Restoring a Legend, Building a LS3 For Falken’s Championship Winning S13, Part One

The Discount Tire/Falken S13 that Dai Yoshihara drove to many podiums and a Formula Drift championship now resides with Falken Tire where it does duty as a promotional demo car.  The car was equipped with an LS crate motor for a while and last year it had gotten a brand new built motor from a well-known engine builder to give it some more steam for a demo at GRIDLIFE.  Unfortunately, the new engine blew after just a few laps.  The engine blew so badly that it was hard to determine the root cause of the failure.  A rod went out the side of the block and the remaining bearings exhibited signs of oil starvation.

Well, demo motors are not supposed to make big power, just enough power to do spectacular demos and last a long time between rebuilds. Since our FD competition motors have gotten a good reputation for superb reliability at really high power levels, we asked Falken if we could get a crack at building the demo engine for this historical car.  Since I had been the engineer for this car when it was competing it would be a pretty cool thing for me to have a crack at doing the restoration engine as well.

So our goals were to build an engine that would have close to or more power as the car had during 2010 season with bulletproof reliability.  Most of all because the car was a demo, the engine would have to be built on a tight budget so cost containment was an important consideration as well.

Since the original block was destroyed we bought a new LS3 block from Scoggin-Dickey.  Scoggin-Dickey is a Chevy dealer with a huge performance parts business and they have the best prices in town.  The old motor had an older LS2 block that was sleeved and bored out to 4.125″ and when paired with a 4″ stroke crank, provides a displacement of 427 cubic inches.  We don’t like using sleeves and have had bad experiences with sleeved LS engines, having the sleeves sink in FD competition many times.  An LS7 block that comes with a 4.125 bore is a lot more expensive so that put it out of budget as well.  The LS3 block has a bore of 4.065″ which would make our displacement 415 cubic inches with a 4″ stroke.   This was smaller than the previous engine but bigger than the 402 cubic inches that the car had in the 2009/2010 seasons. This engine had an LS2 block with a 4″ bore and a 4″ stroke.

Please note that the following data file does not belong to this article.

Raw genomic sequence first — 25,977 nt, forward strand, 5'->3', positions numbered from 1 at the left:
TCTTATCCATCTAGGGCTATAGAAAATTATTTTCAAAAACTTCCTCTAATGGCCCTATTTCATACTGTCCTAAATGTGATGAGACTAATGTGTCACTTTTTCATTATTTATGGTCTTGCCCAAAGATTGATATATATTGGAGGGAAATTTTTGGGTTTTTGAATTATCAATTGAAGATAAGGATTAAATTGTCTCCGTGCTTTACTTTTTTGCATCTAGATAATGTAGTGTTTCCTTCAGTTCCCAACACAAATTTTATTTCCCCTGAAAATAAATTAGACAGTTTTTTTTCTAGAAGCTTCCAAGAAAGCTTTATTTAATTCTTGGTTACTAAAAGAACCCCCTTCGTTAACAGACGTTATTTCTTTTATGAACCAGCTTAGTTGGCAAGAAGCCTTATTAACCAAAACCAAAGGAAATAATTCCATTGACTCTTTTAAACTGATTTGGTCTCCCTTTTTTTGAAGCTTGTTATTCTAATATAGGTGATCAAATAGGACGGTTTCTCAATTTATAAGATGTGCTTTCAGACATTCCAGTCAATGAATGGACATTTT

Since the old engine probably died of oiling system failure (we noted that it had a stock unmodified oil pan) and LS engines have a reputation for oiling issues in serious drift cars and there was no budget for a dry sump, we put a lot of effort into doing the best-wet sump oil system possible that would fit in an S chassis. The S-Chassis requires a front sump and most LS engines are rear sump.  We found an oil pan that Canton Racing Products makes just for LS swaps into an S-Chassis.

The Canton pan with wings on the sump has 1.5 quarts more capacity at 6.5 quarts. This is important when running high volume oil pumps.  The pan has handy bungs on it for an oil temperature sensor and two turbo drains.

5 comments

    1. Might aid in bearing spinning. Usually, engine builders advocate a tight fit on the main saddle for best heat transfer.

      1. it won’t one bit: It will just desolve in oil. Let alone the chunks that get stuck at the oil pickup or the bearings. It just will not work if you really want to remove heat: Graphite paper. Bit that will nog keep the bearing in place. A graphite-silicon based sealer will most likely transfer heat a little less, but will be more resillient to spinning bearings.

        Then again: Bearings normally won’t spin that much, unless there are either opposing forces ( flat 4’s for instance) or when the stroke gets to large compaired to the connecting rod. It isn’t so much extra power as it is the rod stroke length.

    1. For a road racing or circle track car sure. A drift car needs grunt so I don’t think I would ever destroke one. Mange rod ratio, yes but not destroke. For Dai Yoshihara’s engines, I run a big 4.250 stroke for grunt but also run a super long 6.350 rod with a tall deck block. This gives a stroke to rod length ratio of 1.494:1 which is within the realm of OEM production engines yet still packs a bunch of displacement into a small package. One of our older blocks with a big bore gives us 477 cubic inches!

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